Intensity-modulated radiation therapy has been shown to extend mesothelioma survival for many patients who undergo an extrapleural pneumonectomy.
However, radiation has a drawback — it can result in pulmonary toxicity. The consequences of this toxicity can be serious, death being the most serious.
The risk of pulmonary toxicity causes many mesothelioma doctors who perform extrapleural pneumonectomies to forego radiation.
Instead, they use chemotherapy to do the job of mopping up leftover mesothelioma cells the scalpel missed during the extrapleural pneumonectomy.
But now there is evidence suggesting it may be possible to eliminate the risk of radiation-induced pulmonary toxicity.
Researchers with the Baylor Scott and White Hospital at the Texas A&M Medical Sciences Center said the key to preventing fatal pulmonary toxicity is strict adherence to radiation dose constraints.
Not only that, but strict adherence to dose constraints also helps deliver better outcomes in general for mesothelioma patients who undergo an extrapleural pneumonectomy — with or without chemotherapy, according to the researchers.
Hospital Experiences with Radiation Therapy
The researchers shared these views during a presentation at the 2015 Annual Meeting of the American Radium Society.
They emphasized that these views resulted from their institution’s experiences with radiation following extrapleural pneumonectomy for malignant pleural mesothelioma.
In other words, their findings should not be taken as the last word on this subject and would need to be confirmed with further study.
In this particular study, the researchers kept tabs on 18 malignant pleural mesothelioma patients who received an extrapleural pneumonectomy at Baylor Scott and White Hospital.
Of this group, 17 were men. The age range was 40 to 76, making the median age 54. The most frequently encountered mesothelioma type was epithelioid.
Three of the patients were found to have stage II mesothelioma. Three others were at stage IV. Everyone else was stage III. The tumors were growing on the right side of the lungs in 11 of the 18 patients.
Right or left, it turned out that leftover mesothelioma cells were present in as many as four anatomic sites – the surgical margin, lymphovascular space, pericardium and chest wall.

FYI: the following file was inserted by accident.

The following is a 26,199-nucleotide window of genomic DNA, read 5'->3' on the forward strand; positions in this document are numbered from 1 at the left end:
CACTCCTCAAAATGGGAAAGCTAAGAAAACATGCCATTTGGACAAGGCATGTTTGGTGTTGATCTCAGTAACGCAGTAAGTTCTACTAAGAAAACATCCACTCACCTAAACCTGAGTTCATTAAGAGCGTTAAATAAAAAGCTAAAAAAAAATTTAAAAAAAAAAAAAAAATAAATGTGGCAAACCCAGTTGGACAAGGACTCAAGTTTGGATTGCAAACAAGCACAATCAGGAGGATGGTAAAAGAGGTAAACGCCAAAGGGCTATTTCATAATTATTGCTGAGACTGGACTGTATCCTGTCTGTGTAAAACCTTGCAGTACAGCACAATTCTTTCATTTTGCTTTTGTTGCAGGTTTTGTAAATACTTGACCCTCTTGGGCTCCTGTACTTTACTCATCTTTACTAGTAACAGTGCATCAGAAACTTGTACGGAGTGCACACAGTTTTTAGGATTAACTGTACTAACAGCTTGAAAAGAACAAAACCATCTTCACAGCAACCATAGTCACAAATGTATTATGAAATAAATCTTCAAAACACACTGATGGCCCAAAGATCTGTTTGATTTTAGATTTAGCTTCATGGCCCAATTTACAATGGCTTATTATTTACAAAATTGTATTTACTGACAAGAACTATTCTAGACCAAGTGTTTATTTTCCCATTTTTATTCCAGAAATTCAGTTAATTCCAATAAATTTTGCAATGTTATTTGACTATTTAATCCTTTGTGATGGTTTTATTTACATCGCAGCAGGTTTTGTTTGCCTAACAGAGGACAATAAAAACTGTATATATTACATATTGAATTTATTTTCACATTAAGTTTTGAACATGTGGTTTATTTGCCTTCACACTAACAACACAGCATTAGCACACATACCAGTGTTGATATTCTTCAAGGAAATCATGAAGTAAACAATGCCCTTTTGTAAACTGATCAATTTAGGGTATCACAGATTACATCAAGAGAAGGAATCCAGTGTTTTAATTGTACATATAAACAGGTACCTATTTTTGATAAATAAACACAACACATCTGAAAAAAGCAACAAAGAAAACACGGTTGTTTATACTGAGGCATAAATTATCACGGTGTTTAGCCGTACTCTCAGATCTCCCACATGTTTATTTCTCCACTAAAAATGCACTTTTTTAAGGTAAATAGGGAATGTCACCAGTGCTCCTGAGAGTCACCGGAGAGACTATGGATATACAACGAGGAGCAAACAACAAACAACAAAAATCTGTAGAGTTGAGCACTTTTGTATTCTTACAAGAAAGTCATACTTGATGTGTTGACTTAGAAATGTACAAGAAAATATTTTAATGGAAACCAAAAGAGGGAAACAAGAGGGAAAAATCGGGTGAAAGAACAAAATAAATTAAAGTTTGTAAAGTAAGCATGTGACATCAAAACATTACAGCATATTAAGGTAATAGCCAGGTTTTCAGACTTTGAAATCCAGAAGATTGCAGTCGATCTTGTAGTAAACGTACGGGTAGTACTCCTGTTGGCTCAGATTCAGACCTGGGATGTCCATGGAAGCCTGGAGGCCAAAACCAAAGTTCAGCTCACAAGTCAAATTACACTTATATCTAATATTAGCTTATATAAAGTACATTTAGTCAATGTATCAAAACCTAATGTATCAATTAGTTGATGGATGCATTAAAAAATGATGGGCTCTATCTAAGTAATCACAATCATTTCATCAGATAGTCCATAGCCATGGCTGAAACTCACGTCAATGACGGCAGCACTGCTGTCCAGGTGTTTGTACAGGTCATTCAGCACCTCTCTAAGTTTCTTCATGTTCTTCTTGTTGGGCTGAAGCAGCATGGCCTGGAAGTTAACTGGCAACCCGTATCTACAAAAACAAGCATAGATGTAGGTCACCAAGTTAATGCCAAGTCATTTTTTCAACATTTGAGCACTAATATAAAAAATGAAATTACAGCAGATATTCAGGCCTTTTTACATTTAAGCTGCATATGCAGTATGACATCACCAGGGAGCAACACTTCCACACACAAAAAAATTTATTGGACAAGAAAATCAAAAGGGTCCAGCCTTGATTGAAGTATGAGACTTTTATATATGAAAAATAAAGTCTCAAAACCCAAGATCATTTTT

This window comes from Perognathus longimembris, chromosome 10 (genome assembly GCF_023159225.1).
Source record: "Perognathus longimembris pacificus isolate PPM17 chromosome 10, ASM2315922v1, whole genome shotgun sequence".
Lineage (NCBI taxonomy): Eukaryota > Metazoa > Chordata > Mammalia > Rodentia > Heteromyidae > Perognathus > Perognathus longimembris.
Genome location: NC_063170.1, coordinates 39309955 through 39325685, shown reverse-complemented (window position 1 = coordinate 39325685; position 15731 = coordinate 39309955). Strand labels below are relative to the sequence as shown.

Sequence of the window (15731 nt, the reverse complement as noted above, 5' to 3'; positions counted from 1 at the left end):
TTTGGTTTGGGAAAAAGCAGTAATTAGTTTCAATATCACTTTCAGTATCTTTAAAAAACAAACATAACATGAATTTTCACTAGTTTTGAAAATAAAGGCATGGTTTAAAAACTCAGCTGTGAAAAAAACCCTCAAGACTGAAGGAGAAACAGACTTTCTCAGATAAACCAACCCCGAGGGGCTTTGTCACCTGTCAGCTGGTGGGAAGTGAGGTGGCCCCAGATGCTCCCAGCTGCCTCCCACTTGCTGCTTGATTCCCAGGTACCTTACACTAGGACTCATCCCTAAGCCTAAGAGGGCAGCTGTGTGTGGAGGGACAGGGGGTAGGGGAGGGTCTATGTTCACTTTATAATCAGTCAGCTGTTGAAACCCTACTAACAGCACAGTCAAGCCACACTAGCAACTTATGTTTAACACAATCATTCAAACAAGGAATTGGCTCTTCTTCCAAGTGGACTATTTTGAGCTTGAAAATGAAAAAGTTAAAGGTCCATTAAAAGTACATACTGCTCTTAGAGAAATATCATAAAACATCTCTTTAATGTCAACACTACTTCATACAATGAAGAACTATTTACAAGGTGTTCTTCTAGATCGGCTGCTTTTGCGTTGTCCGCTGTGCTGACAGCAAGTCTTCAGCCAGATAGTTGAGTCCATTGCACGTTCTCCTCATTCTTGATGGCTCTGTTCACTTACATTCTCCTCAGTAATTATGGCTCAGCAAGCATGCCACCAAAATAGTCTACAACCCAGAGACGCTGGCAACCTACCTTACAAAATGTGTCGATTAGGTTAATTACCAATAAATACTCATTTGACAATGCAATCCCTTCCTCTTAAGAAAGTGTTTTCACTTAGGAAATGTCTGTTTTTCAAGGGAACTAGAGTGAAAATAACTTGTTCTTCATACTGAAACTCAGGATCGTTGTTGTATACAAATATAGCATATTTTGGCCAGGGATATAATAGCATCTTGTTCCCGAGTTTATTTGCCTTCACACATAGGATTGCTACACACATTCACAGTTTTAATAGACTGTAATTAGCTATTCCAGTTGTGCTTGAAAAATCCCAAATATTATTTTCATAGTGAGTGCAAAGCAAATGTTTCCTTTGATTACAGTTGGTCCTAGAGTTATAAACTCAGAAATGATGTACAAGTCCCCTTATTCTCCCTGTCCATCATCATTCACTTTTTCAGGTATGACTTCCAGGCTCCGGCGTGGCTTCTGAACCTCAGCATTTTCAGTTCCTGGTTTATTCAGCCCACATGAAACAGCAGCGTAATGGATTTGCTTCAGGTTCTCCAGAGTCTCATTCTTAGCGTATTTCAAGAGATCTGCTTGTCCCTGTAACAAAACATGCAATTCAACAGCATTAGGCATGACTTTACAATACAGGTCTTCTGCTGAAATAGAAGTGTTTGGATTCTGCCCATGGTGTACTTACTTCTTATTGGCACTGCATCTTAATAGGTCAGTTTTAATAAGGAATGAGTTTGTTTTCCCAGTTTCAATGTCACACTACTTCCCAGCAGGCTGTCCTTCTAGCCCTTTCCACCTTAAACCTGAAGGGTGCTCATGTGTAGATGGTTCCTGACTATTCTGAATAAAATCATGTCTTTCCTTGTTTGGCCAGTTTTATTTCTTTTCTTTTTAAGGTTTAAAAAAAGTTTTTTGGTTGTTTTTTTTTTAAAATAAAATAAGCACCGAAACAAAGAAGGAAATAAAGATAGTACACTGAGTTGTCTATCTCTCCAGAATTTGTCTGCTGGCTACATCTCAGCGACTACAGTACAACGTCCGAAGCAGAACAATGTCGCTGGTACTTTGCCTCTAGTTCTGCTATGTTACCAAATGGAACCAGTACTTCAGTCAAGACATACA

Each of the patients underwent extrapleural pneumonectomy at some point between 2005 and 2014. In conjunction with that mesothelioma surgery, all of them received intensity modulated radiation therapy.
Mesothelioma Survival Extended for Some Patients
As for the radiation component, it was delivered to the full hemithorax, and thoracotomy and chest tube incision sites.
The highest mean lung dose of radiation was 9.3 Gy. The lowest was 5 Gy. Regardless of dose size, every patient received it in 25 fractions.
Afterward, the researchers relied on Kaplan-Meier curves to assess the overall survival and relapse-free survival times of all the patients.
Overall survival and relapse-free survival were assessed at various periods, but half of the patients were seen three years or later after surgery.
It turned out that at the three-year mark, eight patients remained alive despite mesothelioma returning in about 55 percent of the cohort.
Interestingly, though, half of the 18 patients went nearly 30 months before there was recurrence of the mesothelioma. Also, half the group experienced overall survival of a solid 38 months.
Importantly, no grade 3 acute toxicities were seen and there were no grade 3 or fatal pulmonary toxicities.
Taken together, these data convinced the researchers that radiation fatalities could be avoided by taking great care to give only the radiation dose needed to do the job — and no more.